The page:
The volume on this recording is a little too low. (84.2 db). We aim for 89 db with an acceptable range of 86-92 db. Please try increasing the gain on the yeti. Alternately you can adjust the input volume in either Audacity or in the Sounds and Audio controls on your MAC. This adjustment will also help further increase the signal to noise with regard to the background.

To judge whether you have the volume set correctly, your waveform in Audacity should look similar to this example:

Image

Detailed instructions for adjusting your input levels can be found here:

http://wiki.librivox.org/index.php/Setting_Recording_Input_Level


You can download the checker program to check your volume after exporting to mp3 and before you upload your file.

https://wiki.librivox.org/index.php/Checker

If you prefer you can use the Replay Gain plugin in directly in Audacity to tell you how much your file needs to be amplified to get to 89 db before you export to mp3. Instructions here:

https://wiki.librivox.org/index.php/Measuring_Volume_within_Audacity

If you can't adjust your input volume to reach the target 89 db, then, you will need to use the Effect:Amplify to actually amplify the file. Important: be sure the box to allow clipping is not checked!

The background on this test is within acceptable levels. See how it sounds once you make the adjustment to the volume. Then you can experiment with the Noise Reduction and see what you think. You may not need to use it.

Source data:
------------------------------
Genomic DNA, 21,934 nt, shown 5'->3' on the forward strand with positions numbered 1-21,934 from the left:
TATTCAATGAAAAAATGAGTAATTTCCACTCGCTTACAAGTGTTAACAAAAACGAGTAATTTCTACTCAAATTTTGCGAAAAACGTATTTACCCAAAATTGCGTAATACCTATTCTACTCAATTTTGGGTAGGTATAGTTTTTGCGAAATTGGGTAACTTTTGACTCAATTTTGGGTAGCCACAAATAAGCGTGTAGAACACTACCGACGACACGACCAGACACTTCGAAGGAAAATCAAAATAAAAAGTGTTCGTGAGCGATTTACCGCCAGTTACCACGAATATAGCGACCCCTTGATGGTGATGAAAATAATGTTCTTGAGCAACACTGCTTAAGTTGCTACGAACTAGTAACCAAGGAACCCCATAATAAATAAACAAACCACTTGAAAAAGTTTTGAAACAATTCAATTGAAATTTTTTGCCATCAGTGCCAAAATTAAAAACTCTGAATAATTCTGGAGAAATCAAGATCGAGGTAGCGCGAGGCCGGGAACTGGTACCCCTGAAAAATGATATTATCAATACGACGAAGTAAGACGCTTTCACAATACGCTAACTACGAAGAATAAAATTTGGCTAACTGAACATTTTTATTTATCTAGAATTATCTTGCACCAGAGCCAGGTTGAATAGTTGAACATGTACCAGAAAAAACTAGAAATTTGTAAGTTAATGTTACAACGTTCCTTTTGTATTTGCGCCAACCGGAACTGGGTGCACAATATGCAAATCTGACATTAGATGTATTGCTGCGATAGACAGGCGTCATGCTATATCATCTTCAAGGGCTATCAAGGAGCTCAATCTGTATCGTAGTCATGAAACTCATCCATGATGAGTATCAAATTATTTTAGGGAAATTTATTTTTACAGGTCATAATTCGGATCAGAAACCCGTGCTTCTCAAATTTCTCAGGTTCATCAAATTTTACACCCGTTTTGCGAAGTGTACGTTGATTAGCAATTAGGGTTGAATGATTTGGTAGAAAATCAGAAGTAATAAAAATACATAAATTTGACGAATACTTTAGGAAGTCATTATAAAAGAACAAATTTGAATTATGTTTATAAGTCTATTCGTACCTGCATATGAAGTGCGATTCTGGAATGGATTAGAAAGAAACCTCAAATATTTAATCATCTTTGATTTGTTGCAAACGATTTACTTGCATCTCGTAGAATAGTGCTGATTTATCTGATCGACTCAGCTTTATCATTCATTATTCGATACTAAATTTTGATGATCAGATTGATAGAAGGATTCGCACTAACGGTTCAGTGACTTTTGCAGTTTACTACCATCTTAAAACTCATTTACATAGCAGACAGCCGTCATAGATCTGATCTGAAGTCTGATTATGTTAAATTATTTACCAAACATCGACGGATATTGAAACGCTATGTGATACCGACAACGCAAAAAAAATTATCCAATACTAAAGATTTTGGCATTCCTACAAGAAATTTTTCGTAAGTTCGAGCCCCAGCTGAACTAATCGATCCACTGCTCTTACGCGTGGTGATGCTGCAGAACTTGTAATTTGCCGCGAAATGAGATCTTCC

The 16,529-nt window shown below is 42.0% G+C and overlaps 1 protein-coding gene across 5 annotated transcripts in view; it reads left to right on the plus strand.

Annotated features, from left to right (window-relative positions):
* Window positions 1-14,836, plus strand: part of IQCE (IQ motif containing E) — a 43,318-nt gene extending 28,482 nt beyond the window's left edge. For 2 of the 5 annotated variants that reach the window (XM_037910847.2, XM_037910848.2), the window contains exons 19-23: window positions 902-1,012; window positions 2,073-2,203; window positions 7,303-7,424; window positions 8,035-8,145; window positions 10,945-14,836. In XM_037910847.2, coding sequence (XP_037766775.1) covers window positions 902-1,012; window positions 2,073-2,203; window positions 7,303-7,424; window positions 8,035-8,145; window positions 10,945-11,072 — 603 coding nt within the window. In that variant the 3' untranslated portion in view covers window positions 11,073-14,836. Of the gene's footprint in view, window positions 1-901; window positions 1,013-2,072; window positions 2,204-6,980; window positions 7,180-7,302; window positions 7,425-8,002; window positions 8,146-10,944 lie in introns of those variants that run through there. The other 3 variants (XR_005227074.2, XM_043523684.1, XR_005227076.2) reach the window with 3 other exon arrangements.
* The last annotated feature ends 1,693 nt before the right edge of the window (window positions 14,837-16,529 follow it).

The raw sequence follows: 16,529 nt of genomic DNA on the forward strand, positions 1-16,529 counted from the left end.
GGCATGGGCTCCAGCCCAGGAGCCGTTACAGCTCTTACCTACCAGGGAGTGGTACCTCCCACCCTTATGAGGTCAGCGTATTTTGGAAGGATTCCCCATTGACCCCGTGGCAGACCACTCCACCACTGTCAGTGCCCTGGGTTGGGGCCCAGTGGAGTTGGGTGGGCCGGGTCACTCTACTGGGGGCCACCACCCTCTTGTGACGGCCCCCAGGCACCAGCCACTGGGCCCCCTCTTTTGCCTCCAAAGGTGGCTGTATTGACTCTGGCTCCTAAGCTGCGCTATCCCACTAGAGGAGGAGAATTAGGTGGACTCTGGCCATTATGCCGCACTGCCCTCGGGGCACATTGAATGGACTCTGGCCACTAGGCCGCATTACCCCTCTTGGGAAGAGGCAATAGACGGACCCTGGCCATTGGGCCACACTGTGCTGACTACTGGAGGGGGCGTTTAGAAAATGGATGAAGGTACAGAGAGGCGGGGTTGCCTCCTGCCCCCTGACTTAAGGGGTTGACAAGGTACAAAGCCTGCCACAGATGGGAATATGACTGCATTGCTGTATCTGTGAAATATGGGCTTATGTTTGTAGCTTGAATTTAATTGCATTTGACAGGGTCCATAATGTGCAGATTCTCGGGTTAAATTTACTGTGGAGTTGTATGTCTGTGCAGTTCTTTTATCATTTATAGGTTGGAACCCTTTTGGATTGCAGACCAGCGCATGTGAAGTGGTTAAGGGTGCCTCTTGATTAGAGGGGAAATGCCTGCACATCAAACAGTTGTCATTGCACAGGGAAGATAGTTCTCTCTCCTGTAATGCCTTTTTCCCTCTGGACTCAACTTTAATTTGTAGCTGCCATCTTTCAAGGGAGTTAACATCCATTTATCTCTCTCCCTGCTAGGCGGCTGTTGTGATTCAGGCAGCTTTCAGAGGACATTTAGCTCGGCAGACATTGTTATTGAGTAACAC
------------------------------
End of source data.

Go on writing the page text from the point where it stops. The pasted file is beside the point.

Please try increasing the volume and/or amplifying and upload another test. Just post the link to this same thread to keep all your tests together.
Jo
My Librivox Solos
Books are the carriers of civilization. Without books, history is silent, literature dumb, science crippled, thought and speculation at a standstill. - Barbara Tuchman

HollyMasri
Posts: 4
Joined: May 18th, 2020, 7:03 pm

Post by HollyMasri » May 23rd, 2020, 8:38 am

Dear Jo,
I very much appreciate your patience with me as I sort out how things work in this very new world! I did as you suggested last night, and played around with the gain on the Yeti (which I already love!) and the "mic" slider (recording volume) on Audacity. I can get plenty big waveforms... though I'm still confused about that. The first sample you posted below looks to me like it's "clipping". Aren't we supposed to avoid that?
:?